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Beauty giant Sephora has returned to the UK after nearly 20 years – by betting on AI and gen Z

Beauty giant Sephora has returned to the UK after nearly 20 years – by betting on AI and gen Z

Influencers, online retail and AI have created a new generation of customers for Sephora. TY Lim/Shutterstock
 
By Nisreen Ameen, Royal Holloway University of London
 

Sephora, the French multinational retailer of personal care and beauty products, has made a comeback to the UK after an 18-year hiatus. The company’s return to the UK market with stores in London and plans for further outlets outside the capital, raises questions about what has changed in the beauty industry and within Sephora itself to prompt the move.

Back in 2005, Sephora decided to close its UK stores due to market challenges and fierce competition from homegrown retailers like Boots and Superdrug. However, the beauty landscape has changed significantly since then, with the rise of e-commerce, social media influencers and a growing demand for premium and niche beauty products.

Beauty has witnessed a boom in recent years, with consumers increasingly willing to spend more on high-end and specialist products. Sephora’s unique positioning as a one-stop-shop for a wide range of brands, from established names like Dior, Lancôme and Estée Lauder to trendy indie labels such as Drunk Elephant, The Ordinary and Fenty Beauty, could give it a competitive edge in the UK market.

These brands, along with Sephora’s own label, offer a diverse range of premium skincare, makeup and fragrance products. In contrast, Boots and Superdrug primarily focus on more affordable brands, with a limited selection of high-end products.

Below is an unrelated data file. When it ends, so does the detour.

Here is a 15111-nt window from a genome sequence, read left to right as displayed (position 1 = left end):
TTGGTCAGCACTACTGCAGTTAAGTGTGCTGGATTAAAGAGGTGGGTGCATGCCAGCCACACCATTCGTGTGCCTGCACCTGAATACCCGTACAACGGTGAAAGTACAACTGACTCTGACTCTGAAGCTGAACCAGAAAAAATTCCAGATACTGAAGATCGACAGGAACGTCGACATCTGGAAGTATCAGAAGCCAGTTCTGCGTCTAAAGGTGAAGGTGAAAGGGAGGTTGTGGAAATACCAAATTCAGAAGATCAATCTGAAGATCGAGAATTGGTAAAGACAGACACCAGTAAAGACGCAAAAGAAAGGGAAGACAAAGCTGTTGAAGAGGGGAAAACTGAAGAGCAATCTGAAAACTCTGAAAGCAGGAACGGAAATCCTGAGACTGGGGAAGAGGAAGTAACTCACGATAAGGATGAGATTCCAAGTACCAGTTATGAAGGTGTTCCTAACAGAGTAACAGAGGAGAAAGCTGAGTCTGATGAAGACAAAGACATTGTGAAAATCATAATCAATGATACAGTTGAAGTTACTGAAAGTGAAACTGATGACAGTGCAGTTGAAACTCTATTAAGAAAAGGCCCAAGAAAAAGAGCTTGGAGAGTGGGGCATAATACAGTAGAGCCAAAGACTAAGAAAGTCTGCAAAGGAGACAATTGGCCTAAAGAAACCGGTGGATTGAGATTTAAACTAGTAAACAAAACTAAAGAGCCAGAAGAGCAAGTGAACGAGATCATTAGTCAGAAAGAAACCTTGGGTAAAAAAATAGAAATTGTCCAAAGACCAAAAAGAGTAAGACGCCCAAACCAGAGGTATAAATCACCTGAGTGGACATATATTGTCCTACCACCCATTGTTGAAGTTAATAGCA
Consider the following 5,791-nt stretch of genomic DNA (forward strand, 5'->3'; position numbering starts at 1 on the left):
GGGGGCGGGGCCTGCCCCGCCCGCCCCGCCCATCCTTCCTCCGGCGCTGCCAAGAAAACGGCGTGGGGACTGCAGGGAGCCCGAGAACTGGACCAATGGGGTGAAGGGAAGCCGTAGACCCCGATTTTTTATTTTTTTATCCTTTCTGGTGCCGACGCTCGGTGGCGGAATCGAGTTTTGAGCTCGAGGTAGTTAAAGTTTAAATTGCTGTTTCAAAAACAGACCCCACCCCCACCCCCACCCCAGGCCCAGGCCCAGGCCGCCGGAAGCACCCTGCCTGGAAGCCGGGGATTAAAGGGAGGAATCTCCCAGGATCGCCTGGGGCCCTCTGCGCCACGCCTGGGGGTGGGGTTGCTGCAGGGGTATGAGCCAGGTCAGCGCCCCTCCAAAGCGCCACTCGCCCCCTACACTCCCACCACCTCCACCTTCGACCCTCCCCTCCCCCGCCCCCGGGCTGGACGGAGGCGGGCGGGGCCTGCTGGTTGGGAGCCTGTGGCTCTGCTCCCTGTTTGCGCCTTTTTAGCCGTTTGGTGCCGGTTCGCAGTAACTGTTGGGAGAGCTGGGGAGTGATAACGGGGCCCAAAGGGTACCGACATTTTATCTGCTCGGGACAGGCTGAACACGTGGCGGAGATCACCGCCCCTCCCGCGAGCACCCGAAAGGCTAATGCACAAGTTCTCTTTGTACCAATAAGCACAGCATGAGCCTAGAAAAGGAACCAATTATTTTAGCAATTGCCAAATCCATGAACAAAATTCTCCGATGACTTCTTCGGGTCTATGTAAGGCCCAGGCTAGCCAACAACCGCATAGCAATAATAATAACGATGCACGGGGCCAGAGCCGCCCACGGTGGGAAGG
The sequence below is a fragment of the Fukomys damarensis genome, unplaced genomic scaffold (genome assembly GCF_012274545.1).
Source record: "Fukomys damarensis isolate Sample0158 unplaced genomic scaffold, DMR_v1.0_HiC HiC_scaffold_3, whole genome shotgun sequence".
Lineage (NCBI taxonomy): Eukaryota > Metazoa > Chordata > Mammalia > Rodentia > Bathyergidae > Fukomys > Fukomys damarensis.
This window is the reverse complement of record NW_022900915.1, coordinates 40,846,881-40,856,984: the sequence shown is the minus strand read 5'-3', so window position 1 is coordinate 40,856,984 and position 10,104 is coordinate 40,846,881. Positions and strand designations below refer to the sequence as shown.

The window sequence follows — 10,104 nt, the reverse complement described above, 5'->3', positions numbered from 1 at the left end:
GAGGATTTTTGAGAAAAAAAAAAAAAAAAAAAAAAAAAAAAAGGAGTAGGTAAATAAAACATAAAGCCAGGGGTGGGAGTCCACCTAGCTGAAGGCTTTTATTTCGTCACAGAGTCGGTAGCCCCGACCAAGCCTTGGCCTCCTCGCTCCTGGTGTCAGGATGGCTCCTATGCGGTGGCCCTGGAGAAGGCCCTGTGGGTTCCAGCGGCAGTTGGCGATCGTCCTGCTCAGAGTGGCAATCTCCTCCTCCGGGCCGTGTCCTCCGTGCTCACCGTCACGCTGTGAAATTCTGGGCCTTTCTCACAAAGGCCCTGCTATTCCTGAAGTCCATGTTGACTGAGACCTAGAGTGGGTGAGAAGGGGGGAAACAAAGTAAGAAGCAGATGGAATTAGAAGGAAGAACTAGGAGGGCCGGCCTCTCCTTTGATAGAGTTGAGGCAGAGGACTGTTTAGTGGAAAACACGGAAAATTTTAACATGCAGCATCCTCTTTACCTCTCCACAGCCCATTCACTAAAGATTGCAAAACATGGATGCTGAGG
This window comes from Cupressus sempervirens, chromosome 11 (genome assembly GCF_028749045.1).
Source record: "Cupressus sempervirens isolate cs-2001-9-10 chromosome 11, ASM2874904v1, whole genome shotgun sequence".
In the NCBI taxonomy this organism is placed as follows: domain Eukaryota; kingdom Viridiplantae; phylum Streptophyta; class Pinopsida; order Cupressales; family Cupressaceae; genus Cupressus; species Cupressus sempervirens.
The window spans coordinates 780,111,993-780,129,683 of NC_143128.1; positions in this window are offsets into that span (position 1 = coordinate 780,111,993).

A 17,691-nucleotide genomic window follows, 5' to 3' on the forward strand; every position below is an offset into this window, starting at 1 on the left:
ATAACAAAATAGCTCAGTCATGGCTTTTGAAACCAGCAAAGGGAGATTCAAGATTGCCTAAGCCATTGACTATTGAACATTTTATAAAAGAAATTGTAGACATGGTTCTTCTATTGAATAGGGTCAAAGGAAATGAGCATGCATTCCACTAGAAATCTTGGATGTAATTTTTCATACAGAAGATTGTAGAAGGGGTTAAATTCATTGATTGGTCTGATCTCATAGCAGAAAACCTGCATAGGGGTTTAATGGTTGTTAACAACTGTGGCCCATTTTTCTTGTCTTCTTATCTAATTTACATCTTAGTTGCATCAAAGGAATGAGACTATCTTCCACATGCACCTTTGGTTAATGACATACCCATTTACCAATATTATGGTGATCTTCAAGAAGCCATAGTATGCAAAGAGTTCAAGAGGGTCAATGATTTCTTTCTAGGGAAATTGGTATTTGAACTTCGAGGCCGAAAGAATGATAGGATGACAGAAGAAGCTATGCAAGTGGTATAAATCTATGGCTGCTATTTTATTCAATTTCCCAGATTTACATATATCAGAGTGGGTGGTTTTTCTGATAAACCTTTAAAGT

One of the key factors that may have influenced Sephora’s decision to re-enter the UK market is the surge in online shopping. Sephora launched its online store in the UK in 2022 after acquiring Feelunique, a British online retailer. It has been investing heavily in its digital presence, offering a seamless online shopping experience, virtual try-on features and personalised recommendations.

The power of AI

Another factor that may have influenced Sephora’s decision is the growing power of artificial intelligence (AI) in the beauty industry. AI-powered tools and technologies are revolutionising the way consumers discover, try and purchase beauty products.

Sephora has been at the forefront of this trend, leveraging AI to offer personalised skincare routines, virtual makeup try-on, and product recommendations based on individual preferences and skin types. By harnessing the power of AI, Sephora may be able to provide a more engaging and tailored shopping experience to its UK customers.

The use of AI in beauty and fashion retail is a growing trend, with many companies recognising its potential to transform the shopping experience. Estée Lauder has partnered with Perfect Corp for AI-powered virtual try-on tools. L’Oréal uses AI to create personalised skincare routines through its Skin Genius platform. Fashion retailer Stitch Fix employs AI algorithms for personalised styling recommendations.